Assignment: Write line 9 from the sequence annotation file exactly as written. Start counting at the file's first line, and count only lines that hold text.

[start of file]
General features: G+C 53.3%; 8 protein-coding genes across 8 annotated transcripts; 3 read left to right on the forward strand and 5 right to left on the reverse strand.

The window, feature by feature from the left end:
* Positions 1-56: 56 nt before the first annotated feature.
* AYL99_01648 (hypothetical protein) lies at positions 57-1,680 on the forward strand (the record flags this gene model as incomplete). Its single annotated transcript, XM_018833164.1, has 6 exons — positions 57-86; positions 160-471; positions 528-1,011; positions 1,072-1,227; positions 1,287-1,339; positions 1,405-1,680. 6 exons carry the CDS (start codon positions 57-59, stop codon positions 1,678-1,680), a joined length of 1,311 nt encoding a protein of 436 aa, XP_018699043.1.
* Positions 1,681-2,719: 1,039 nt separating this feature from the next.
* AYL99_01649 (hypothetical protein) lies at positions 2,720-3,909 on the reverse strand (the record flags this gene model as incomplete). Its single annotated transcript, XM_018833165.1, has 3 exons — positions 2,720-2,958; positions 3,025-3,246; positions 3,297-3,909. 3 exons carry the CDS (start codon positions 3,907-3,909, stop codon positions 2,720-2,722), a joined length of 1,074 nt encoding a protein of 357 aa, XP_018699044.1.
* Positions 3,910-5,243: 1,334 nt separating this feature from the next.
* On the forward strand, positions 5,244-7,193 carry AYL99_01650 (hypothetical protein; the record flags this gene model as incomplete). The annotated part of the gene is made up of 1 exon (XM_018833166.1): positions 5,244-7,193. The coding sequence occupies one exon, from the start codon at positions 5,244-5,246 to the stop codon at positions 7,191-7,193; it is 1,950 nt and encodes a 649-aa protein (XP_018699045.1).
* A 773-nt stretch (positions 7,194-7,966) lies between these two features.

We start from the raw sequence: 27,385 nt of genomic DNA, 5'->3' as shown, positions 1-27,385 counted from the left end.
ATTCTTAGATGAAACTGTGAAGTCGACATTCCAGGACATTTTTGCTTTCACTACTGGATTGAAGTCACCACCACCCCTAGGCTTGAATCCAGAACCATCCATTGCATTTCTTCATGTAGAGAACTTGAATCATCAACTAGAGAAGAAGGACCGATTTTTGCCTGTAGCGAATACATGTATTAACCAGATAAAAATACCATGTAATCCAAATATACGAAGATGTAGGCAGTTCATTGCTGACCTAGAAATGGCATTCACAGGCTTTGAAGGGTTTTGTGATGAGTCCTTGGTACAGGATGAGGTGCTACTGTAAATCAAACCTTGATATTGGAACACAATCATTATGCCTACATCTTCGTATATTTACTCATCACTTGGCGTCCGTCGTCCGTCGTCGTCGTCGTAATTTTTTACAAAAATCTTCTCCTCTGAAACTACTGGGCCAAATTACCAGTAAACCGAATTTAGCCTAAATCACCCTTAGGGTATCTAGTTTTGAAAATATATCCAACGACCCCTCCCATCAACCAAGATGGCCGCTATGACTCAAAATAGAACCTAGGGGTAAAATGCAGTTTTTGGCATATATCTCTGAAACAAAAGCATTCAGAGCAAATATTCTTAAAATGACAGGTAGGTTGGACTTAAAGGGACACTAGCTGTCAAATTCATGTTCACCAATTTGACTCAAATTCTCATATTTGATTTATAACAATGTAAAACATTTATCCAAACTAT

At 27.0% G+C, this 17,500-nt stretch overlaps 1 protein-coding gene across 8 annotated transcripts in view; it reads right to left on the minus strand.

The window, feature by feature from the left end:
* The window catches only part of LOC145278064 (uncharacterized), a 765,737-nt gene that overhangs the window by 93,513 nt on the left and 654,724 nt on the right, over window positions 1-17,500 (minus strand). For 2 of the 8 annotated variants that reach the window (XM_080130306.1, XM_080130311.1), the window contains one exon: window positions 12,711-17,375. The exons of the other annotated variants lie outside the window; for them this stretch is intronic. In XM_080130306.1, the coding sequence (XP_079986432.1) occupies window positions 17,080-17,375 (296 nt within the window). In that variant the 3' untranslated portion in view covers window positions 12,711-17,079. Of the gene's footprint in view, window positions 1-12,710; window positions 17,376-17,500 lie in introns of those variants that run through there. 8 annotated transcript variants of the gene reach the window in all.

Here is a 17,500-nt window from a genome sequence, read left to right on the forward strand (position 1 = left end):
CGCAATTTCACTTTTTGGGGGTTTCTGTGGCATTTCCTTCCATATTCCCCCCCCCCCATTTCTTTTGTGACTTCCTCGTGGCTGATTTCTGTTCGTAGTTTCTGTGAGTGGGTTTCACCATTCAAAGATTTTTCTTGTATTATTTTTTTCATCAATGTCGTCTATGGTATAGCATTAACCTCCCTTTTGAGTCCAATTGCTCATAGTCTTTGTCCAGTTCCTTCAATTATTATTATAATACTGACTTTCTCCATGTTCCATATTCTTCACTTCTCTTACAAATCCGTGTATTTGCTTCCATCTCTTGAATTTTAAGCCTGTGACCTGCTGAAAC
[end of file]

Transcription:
* A 773-nt stretch (positions 7,194-7,966) lies between these two features.